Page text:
Biden wins Michigan primary, denying Sanders a repeat

Former Vice President Joe Biden hugs U.S. Sen. Cory Booker before speaking at a campaign stop on Monday, March 9, 2020 at Berston Field House in Flint, Mich. Biden is a candidate for the Democratic nomination for president. Booker endorsed Biden earlier Monday. (Jake May/The Flint Journal via AP)

LANSING, Mich. — A resurgent Joe Biden continued his momentum Tuesday by winning Michigan’s Democratic primary, denying Bernie Sanders’ attempt to rekindle his presidential campaign in what will be a presidential battleground in November.

The primary was the largest delegate prize in this week’s slate of contests, which came one week after Biden’s big Super Tuesday wins winnowed the field. Michigan is part of the “blue wall” that flipped to Donald Trump in 2016, and Sanders campaigned heavily here in the closing days in hopes of repeating his primary victory four years ago.

But voters backed Biden, the former vice president who pointed to the auto bailout under President Barack Obama and pledged to expand health coverage.

Voters enjoyed expanded rights in Michigan’s first major election since the approval of a 2018 constitutional amendment that resulted in a surge of early voting, which began in late January. People who now can cast an absentee ballot without needing an excuse took advantage, submitting 804,000 through Monday — compared with 447,000 at the same point in 2016 when there was a competitive Republican primary.

Turnout was higher on the Democratic side than it was four years ago, with more than 1.45 million votes counted and 86% of precincts reporting — up from 1.2 million.

The swell of absentee ballots, combined with so many Democratic candidates dropping out — especially since South Carolina and Super Tuesday — led to spikes in the number of voters scratching their ballots and submitting a new one. More than 36,000 ballots were “spoiled,” an eight-fold increase over 2016.

The trend likely benefited Biden as the party’s more moderate wing consolidated around him. Many states do not allow such do-overs.

Michigan’s influence was apparent from candidates’ visits in recent days.

Sanders, a senator from Vermont, urged large crowds to “think big” and embrace his plans to cancel student debt and guarantee health care for all. He criticized Biden’s record on trade, saying his support for the North American Free Trade Agreement more than 25 years ago would give Trump an edge in battleground Michigan in November.

Biden was joined on the trail by Gov. Gretchen Whitmer along with Sens. Cory Booker and Kamala Harris — two former rivals for the nomination. He touted “Obamacare” and said it should be expanded with a Medicare-like “public option,” not scrapped with a single-payer system that would supplant private insurance.

Several voters said they were motivated to nominate a strong Trump challenger and did not believe Sanders would match up well.

“Some people may not look kindly on his, quote, socialistic comments,” said Karen Gagnier, 64, of Grosse Pointe Woods. “That doesn’t bother me, but I’m looking for the candidate with the best possibility of success.”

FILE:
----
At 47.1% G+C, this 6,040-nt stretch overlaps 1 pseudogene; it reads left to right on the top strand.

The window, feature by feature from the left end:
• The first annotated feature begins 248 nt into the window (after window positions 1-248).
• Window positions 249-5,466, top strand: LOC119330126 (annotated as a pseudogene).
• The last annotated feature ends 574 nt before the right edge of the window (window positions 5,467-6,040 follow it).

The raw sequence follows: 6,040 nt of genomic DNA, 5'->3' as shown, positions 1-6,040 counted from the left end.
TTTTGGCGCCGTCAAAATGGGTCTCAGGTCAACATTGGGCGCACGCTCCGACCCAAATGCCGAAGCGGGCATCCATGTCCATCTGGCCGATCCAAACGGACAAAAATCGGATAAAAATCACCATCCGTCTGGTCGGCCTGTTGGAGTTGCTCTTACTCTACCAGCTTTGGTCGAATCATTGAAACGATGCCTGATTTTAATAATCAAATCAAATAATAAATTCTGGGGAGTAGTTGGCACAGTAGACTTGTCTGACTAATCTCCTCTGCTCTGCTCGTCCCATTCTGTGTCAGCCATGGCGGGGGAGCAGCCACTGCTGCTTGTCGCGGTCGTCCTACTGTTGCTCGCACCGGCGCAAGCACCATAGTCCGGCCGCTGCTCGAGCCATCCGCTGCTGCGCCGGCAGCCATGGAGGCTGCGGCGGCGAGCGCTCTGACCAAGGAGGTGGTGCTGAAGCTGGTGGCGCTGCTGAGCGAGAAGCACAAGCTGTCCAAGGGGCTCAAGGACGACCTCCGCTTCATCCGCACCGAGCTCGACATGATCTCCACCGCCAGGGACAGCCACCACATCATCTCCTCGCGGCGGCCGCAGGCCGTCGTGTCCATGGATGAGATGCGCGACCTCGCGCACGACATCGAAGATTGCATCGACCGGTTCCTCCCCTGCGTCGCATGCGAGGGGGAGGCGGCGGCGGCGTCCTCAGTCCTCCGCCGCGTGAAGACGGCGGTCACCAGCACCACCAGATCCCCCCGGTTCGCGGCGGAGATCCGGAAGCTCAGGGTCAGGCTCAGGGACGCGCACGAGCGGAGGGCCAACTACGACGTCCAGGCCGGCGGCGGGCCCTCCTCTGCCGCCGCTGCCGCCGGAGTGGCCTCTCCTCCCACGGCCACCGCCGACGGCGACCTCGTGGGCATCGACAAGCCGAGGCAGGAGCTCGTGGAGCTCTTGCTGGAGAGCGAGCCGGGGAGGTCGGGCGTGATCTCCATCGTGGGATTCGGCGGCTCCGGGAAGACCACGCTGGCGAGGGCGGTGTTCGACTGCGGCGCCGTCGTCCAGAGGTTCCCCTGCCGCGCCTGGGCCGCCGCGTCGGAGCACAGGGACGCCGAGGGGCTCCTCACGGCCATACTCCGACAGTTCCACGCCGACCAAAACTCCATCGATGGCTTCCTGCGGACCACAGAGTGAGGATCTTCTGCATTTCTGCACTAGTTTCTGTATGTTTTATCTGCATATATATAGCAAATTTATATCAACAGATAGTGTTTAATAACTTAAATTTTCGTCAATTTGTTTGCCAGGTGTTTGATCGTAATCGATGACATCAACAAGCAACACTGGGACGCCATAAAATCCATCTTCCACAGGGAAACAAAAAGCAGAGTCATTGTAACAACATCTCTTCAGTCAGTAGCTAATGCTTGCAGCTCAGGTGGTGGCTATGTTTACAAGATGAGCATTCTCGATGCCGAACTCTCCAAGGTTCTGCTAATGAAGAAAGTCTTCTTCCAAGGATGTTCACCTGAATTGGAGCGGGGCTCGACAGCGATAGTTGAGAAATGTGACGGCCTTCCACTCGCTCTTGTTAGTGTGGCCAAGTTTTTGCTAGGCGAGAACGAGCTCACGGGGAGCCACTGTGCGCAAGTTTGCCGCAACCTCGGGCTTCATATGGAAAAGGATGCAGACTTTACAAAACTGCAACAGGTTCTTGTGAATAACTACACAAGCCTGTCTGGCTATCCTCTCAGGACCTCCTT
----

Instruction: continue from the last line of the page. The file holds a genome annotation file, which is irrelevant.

Zelda Solomons, 67, of Grosse Pointe Park, said it was not hard to vote for Biden.

“I’m sure Biden is going to carry Obama’s policies. They were good partners,” she said. “I’m ready for someone who’s sensible.”

Larisa Leveck, 24, voted absentee for Sanders in the small town of Ovid north of Lansing.

“He’s the only one who’s got the platforms that I need,” she said, citing his stances on climate change, health care, money in politics, and making public universities and colleges free.

Ned Herman of St. Clair Shores is a Trump supporter. But he said he took a Democratic ballot and voted for Sanders because he fears Biden would be a tough opponent in November.

“The only word I can say is sabotage,” Herman, 49, said with a grin.

This was the first statewide contest in which people could register to vote at any time without a deadline, including on Election Day.

Secretary of State Jocelyn Benson said the option led to long lines in Ann Arbor, East Lansing, Kalamazoo, Grand Rapids and Dearborn.

“They’re required by law to register and vote in one location,” Benson said. “This meant the infrastructure that was set up to handle maybe 10 or 20 or 30 registrations … now had to grapple with hundreds of people showing up.”

She said the answer might be satellite locations in November in some communities.

“We need more people involved in our democracy on Election Day,” Benson said. “My call is to employers and others throughout our state to give their employees the day off this November to serve as poll workers and election workers.”

Sharon Dolente, the voting rights strategist for the ACLU of Michigan, said local election offices should have been more prepared for a crush of college students registering.

“Many folks could have assumed and would have assumed that on university campuses and communities with universities, that demand would have been great,” she said.